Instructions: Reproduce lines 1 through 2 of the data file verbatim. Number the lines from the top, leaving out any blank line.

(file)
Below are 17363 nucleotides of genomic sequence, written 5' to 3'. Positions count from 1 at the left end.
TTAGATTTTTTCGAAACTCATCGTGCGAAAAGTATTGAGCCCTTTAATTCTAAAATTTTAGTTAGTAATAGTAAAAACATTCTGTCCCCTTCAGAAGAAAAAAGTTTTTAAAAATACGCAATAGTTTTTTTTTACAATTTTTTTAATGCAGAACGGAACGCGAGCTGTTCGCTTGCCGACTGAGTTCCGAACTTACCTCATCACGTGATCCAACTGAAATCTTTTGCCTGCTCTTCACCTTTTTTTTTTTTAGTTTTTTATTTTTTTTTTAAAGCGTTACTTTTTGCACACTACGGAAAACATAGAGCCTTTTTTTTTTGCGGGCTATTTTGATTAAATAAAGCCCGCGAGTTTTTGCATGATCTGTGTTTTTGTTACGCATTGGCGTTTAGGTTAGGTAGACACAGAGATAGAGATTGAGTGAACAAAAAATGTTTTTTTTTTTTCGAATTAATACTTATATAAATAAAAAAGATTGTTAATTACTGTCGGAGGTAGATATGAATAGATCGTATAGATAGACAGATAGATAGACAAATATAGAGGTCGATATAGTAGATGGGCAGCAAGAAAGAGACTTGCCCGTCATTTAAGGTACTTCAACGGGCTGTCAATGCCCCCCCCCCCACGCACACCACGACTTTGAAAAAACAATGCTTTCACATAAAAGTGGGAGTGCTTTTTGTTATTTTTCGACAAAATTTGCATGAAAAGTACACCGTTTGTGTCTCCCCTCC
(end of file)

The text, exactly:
Below are 17363 nucleotides of genomic sequence, written 5' to 3'. Positions count from 1 at the left end.
TTAGATTTTTTCGAAACTCATCGTGCGAAAAGTATTGAGCCCTTTAATTCTAAAATTTTAGTTAGTAATAGTAAAAACATTCTGTCCCCTTCAGAAGAAAAAAGTTTTTAAAAATACGCAATAGTTTTTTTTTACAATTTTTTTAATGCAGAACGGAACGCGAGCTGTTCGCTTGCCGACTGAGTTCCGAACTTACCTCATCACGTGATCCAACTGAAATCTTTTGCCTGCTCTTCACCTTTTTTTTTTTTAGTTTTTTATTTTTTTTTTAAAGCGTTACTTTTTGCACACTACGGAAAACATAGAGCCTTTTTTTTTTGCGGGCTATTTTGATTAAATAAAGCCCGCGAGTTTTTGCATGATCTGTGTTTTTGTTACGCATTGGCGTTTAGGTTAGGTAGACACAGAGATAGAGATTGAGTGAACAAAAAATGTTTTTTTTTTTTCGAATTAATACTTATATAAATAAAAAAGATTGTTAATTACTGTCGGAGGTAGATATGAATAGATCGTATAGATAGACAGATAGATAGACAAATATAGAGGTCGATATAGTAGATGGGCAGCAAGAAAGAGACTTGCCCGTCATTTAAGGTACTTCAACGGGCTGTCAATGCCCCCCCCCCCACGCACACCACGACTTTGAAAAAACAATGCTTTCACATAAAAGTGGGAGTGCTTTTTGTTATTTTTCGACAAAATTTGCATGAAAAGTACACCGTTTGTGTCTCCCCTCC